Germantown residents seek solutions to illegal ATV ridership

As summer heats up, residents on one Germantown block are noticing more and more activity from the all-terrain vehicle community. And they’re not pleased.

While forbidden on city streets, ATVs – also known as quads or four-wheelers – have exploded in popularity. On West Rockland Street, a short stretch off Germantown Avenue, the trend has put some neighbors on edge.

Children constantly crisscross the block in the summer, making them potential targets for accidents involving reckless riders.

“They go down one-way streets when you’re supposed to come up with no regard for the kids,” said Rashon Jones. “It’s the summertime so kids are going to be running around.”

A place to call their own

Although a four-wheeler’s engine can be heard before it is seen, these vehicles still pose a substantial threat to their typically young drivers and concerned locals alike.

Police, for their part, are officially unable to enforce the law due to a strict no-chase policy. The no-chase policy prevents riders from injuring themselves and bystanders during possible high-speed chases.

“It’s an epidemic that’s happening, and they need somewhere to actually ride,” resident Darren Robinson, who might allow his 10-year-old son to ride if there was a “safe place” to do so.

Even opponents of ATVs agree with Robinson that the situation of reckless driving would improve if ATV riders had their own park.

“The bikes are just nuisances in the area,” said Hope Campbell. “If they had somewhere to go it would be one thing.”

Mixed messages

Rah Reezy, who owns an ATV, would be similarly interested in a designated place to ride. He said some police don’t follow the no-chase rule, leaving him with little interest in riding.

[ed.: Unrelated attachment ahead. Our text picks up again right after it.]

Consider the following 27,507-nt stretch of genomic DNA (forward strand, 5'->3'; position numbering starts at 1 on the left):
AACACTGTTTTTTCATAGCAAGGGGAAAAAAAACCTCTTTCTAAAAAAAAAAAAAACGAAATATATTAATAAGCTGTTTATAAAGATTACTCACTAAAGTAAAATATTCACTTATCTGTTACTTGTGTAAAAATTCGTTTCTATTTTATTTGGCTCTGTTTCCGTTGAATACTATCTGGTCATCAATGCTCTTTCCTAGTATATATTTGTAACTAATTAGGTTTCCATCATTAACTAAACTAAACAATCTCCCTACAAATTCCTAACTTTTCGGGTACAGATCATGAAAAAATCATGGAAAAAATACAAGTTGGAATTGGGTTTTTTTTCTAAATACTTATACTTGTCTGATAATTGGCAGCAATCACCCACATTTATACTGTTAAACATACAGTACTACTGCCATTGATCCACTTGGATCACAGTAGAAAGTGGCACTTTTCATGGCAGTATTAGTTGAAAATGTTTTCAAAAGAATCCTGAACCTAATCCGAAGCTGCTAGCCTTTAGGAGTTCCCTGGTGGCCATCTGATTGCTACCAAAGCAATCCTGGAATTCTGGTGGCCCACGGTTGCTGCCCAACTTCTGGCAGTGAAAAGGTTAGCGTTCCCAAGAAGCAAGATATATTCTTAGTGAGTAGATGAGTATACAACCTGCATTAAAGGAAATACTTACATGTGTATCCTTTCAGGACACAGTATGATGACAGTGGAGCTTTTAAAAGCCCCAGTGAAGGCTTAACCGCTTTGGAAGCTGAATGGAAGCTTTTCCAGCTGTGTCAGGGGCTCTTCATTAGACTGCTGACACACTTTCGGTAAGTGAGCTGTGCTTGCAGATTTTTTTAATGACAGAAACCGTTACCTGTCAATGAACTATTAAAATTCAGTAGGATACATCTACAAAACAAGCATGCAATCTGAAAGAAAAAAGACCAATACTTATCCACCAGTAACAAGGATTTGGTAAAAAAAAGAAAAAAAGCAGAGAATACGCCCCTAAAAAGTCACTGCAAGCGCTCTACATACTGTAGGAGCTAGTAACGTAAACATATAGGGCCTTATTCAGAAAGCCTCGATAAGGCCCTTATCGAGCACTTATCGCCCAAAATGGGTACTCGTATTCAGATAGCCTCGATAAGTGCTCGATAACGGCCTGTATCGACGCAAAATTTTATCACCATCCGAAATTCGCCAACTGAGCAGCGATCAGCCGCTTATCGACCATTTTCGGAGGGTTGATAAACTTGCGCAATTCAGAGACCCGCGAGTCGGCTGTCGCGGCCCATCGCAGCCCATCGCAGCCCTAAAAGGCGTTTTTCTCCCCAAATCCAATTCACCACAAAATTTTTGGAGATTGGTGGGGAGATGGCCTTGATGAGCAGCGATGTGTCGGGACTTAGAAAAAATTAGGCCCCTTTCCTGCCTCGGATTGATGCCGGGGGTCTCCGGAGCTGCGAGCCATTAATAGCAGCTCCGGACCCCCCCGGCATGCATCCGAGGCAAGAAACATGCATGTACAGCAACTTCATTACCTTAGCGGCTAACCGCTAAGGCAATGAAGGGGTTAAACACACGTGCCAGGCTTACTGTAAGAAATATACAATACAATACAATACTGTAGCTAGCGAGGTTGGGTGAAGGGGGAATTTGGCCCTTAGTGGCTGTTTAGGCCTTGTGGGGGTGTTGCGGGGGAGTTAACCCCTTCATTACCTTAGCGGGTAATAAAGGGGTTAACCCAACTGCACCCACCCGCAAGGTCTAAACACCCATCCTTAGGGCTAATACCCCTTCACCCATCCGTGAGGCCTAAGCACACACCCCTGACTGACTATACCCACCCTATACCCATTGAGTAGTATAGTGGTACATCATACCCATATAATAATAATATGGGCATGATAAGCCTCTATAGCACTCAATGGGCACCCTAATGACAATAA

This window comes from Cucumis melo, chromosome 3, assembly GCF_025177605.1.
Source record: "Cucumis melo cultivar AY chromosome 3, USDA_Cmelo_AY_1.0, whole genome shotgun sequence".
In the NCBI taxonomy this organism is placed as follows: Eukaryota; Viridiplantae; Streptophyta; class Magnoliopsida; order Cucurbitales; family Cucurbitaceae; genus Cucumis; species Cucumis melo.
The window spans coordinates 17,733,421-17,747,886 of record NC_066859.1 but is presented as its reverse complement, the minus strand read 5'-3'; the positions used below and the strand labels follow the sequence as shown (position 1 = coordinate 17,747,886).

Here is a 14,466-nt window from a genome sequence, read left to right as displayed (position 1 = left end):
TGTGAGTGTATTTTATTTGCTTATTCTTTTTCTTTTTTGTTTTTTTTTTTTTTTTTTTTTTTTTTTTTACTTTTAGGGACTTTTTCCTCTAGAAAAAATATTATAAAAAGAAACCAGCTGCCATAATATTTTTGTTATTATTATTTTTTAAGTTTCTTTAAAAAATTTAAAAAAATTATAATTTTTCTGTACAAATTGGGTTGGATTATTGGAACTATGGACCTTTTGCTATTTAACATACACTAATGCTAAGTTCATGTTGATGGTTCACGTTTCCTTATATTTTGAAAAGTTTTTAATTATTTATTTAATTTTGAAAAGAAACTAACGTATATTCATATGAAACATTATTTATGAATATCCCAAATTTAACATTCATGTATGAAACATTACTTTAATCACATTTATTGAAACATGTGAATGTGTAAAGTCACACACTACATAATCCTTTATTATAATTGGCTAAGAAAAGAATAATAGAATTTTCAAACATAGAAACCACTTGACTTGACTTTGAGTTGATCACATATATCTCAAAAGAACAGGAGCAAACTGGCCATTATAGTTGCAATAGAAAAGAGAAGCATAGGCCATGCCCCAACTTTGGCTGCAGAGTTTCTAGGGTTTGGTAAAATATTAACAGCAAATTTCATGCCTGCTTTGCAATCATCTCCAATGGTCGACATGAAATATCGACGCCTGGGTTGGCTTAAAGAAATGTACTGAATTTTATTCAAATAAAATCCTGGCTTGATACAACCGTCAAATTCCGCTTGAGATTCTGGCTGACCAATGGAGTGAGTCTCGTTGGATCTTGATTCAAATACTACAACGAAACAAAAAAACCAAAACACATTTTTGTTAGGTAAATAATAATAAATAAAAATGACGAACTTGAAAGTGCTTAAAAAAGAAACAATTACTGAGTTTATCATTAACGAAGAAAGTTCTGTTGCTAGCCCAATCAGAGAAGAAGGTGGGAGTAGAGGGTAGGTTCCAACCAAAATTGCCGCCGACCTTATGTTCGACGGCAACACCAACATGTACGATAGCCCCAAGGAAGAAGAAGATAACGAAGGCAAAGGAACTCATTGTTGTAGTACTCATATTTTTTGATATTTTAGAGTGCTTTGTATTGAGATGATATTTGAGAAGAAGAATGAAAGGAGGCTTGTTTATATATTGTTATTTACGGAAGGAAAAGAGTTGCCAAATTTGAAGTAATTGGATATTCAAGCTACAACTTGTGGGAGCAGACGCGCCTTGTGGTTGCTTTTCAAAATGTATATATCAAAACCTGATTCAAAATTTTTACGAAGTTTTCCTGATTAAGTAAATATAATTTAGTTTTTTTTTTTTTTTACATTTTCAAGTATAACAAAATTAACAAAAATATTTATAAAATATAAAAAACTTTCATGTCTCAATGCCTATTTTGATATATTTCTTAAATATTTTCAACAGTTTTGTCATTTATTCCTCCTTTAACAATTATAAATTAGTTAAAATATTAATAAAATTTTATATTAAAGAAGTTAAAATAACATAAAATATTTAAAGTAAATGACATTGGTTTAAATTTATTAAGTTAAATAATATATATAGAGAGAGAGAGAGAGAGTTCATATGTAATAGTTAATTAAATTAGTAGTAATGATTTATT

“It’s too much hassle,” he said. “You’re definitely going to get chased, and now they have cops with the same dirt bikes so they’re definitely giving us competition.”

In fact, the city sells ATVs and other bikes seized by police at local Philadelphia Parking Authority auctions.

The buyers, who are often riders, have expressed that the city is sending out mixed messages to the community about its role in getting riders off city streets.

“I don’t know if they want to punish us or award us,” said Reezy. “My friend just got one from the auction. They’re giving them out. They’re letting us bid on them.”

The PPA holds auctions three times a week. Unclaimed ATVs and other bikes often hit the block.

Respect the danger

Not all ATV riders, though, are reckless. Chauncey Jones has been riding all types of bikes on- and-off since he was 13-years-old.

“To me it’s like a lifestyle,” said Jones. “I’m always going to ride. I’m going to be 50 years old riding motorcycles.”

Jones believes that riders who drive inconsiderately through the city streets simply don’t have respect for what they’re riding.

“I don’t have anything bad to say about [the bikes],” he said. “People just have to respect the bikes and have some type of consideration when they’re riding on the streets. It’s not the bikes. It’s some of the people who ride the bikes.”

Though Jones has never been seriously injured, he knows plenty of riders who have been.

Tanya Banks, a resident of West Rockland Street, has seen firsthand the dangers of ATVs. Her nephew was badly hurt in an accident on Erie Avenue in which he crashed through a windshield.

“He just made it,” she said. “I’ve seen a lot of boys get really hurt bad.”

From the streets to City Hall

Though the risks persist, the popularity of ATVs doesn’t seem like it is going to fade anytime soon.

“Most people learn how to ride out here on dangerous streets so the risks that they take aren’t big to them because they have nowhere else to ride safely,” said Robinson.

At-Large City Councilwoman Blondell Reynolds Brown has drafted a resolution authorizing the Committee on Public Safety to hold public hearings this fall to review and examine the regulations surrounding ATVs.

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